Here are some quick tips on acoustic pressure, as you can see on the picture, the corners have most of it. Because the sound waves bounce off the walls back and forth where the walls meet, creating unwanted frequencies. So you usually need to put some stuff in the corners. I'd seen it even in studio control rooms, unpacked roll of rockwool just standing in the corner. But I think your panels will suffice. Now worst corners are where 3 lines meet, such as two walls + floor or ceiling but the other corners matter also, eg. the corner between the wall and the floor. In your case, you probably only need to disrupt the most problematic areas.





You will probably come up with a better placement on the spot, but that's the general idea. By the way, is that carpet on the floor? I guess it is. Oh and of course, you'd probably need to do this with the other corners and walls, too...
Hope this helps, Standa.
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  #66  
Old 01-17-2019, 05:04 PM
Standicz Standicz is offline
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Quote:
Originally Posted by Brent Hahn View Post
I've done it a couple times using rolls of pink insulation to make a guerrilla edit/mix room out of raw office space. You can leave the outer wrapper on, doesn't seem to make a difference. And return them to Home Depot when you're done.

of course that foil makes no difference, the sound just slips through. Even glass creates little reflection, it flexes and transfers the energy to kinetic. The same goes for drywall, which usually has rockwool beneath..so JakeStone probably does not need to treat the ceiling, unless I'm mistaken.

It really matters what the walls are made of and how thick they are. When the soundwave hits solid wall of brick, stone or concrete, it can't transfer into anything so it bounces off untill it's energy is depleted and it turns into heat completely. Higher frequencies bounce off more easily while low frequencies have more pressure and shake the whole house...it's like hitting the wall with a tenis ball vs a bulldozer.


As for absorbtion, the sound wave gets truly absorbed by a dense and porous material thick 1/4 of the wave's lenght. That is the wave doesn't slip through if the whole height of it disappears in the material.

That means to trully absorb 27,4 foot long low E on a bass guitar, you would need 7 foot of rockwool!
440Hz A is still 27 inches..

So when treating a room, you are really going for ballance.

By the way carpet is great, much better than most other options!

also leave some space between the panel and the wall so the wave gets further absorbed when it bounces off the wall. That space should be as wide as the panel is. It kind of doubles the panel thickness.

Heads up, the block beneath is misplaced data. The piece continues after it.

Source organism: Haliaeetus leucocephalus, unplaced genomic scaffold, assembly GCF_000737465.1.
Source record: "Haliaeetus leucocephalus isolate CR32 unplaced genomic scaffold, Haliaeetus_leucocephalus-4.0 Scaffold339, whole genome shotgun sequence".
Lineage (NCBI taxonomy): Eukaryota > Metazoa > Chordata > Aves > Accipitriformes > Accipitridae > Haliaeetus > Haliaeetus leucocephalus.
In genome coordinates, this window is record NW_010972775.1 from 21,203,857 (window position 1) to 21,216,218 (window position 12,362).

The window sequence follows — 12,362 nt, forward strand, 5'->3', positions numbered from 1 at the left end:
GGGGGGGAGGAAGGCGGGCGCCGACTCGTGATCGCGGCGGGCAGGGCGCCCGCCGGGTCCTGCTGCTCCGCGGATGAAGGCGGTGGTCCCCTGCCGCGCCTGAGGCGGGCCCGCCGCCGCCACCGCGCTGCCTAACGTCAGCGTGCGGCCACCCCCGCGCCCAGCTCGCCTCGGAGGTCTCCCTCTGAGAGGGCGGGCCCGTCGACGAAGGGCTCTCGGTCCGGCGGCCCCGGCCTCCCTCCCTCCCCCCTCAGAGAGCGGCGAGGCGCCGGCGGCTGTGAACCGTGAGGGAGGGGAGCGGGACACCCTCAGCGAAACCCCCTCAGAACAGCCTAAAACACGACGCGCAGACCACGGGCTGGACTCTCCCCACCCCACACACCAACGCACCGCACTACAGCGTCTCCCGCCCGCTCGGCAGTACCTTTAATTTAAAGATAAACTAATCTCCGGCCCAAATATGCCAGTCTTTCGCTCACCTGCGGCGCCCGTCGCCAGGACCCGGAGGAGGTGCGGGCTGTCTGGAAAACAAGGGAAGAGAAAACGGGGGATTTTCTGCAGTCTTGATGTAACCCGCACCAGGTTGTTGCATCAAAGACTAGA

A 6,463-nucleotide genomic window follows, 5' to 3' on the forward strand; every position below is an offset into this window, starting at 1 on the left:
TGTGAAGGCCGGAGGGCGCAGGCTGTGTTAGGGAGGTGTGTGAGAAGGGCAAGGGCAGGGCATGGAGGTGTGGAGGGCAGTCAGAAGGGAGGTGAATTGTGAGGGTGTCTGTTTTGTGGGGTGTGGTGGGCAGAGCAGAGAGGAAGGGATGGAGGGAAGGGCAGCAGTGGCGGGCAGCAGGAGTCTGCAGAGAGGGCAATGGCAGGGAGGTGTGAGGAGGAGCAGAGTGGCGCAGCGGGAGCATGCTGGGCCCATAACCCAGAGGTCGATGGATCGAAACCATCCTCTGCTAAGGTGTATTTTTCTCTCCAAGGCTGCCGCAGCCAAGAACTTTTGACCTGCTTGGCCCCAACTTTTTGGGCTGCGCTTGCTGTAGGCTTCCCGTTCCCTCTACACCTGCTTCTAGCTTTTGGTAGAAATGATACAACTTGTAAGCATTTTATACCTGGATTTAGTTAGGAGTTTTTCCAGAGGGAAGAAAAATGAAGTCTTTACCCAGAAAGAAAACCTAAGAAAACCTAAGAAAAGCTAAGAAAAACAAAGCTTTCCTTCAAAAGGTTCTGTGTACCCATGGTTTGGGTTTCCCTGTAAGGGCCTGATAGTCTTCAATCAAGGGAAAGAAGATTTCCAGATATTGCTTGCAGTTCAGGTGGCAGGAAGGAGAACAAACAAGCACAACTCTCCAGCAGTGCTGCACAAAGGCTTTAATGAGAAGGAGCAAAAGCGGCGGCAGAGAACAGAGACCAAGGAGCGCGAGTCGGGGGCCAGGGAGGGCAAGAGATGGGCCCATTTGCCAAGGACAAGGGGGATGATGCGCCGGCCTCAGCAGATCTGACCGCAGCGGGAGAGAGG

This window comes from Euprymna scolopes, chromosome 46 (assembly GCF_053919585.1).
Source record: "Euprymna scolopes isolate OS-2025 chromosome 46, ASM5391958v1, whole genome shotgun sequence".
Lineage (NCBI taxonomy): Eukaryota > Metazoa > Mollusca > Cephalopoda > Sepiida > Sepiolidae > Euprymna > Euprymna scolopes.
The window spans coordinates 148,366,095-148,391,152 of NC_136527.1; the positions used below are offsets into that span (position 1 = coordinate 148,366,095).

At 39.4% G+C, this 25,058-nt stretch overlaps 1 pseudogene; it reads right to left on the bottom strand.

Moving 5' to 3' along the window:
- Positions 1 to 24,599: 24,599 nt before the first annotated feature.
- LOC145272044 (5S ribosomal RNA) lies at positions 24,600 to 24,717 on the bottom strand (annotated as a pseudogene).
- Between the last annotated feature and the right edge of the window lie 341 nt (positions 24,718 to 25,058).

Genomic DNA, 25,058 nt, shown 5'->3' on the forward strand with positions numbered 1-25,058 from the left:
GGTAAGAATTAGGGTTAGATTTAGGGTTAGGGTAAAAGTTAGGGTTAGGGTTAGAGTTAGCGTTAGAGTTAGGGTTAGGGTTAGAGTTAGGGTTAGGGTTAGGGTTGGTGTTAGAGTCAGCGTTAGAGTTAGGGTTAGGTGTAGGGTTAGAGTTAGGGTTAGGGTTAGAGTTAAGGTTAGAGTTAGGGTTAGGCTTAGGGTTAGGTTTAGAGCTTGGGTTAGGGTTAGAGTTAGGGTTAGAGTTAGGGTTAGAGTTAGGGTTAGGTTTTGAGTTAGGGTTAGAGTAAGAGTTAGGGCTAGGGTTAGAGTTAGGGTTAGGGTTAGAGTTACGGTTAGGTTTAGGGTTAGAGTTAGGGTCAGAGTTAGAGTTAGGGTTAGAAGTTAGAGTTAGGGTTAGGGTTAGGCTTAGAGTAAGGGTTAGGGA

Oh and early reflections are the root of most acoustic evil, treat the frist reflections first, just imagine where the waves hit as they leave your instrument and those are the spots you have to address first.. if you'd put mirrors there, those in which you could see yourself are the first reflection areas.
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Last edited by Standicz; 01-17-2019 at 05:40 PM.
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  #67  
Old 01-17-2019, 05:21 PM
JakeStone JakeStone is offline
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Thanks again for the additional comments on the subject.

Good stuff!!

Quote:
Originally Posted by Standicz View Post
of course that foil makes no difference, the sound just slips through. Even glass creates little reflection, it flexes and transfers the energy to kinetic. The same goes for drywall, which usually has rockwool beneath..so JakeStone probably does not need to treat the ceiling, unless I'm mistaken.

It really matters what the walls are made of and how thick they are. When the soundwave hits solid wall of brick, stone or concrete, it can't transfer into anything so it bounces off untill it's energy is depleted and it turns into heat completely. Higher frequencies bounce off more easily while low frequencies have more pressure and shake the whole house...it's like hitting the wall with a tenis ball vs a bulldozer.


As for absorbtion, the sound wave gets truly absorbed by a material thick 1/4 of the wave's lenght. That is the wave doesn't slip through if the whole height of it disappears in the material.

That means to trully absorb 27,4 foot long low E on a bass guitar, you would need 7 foot of rockwool!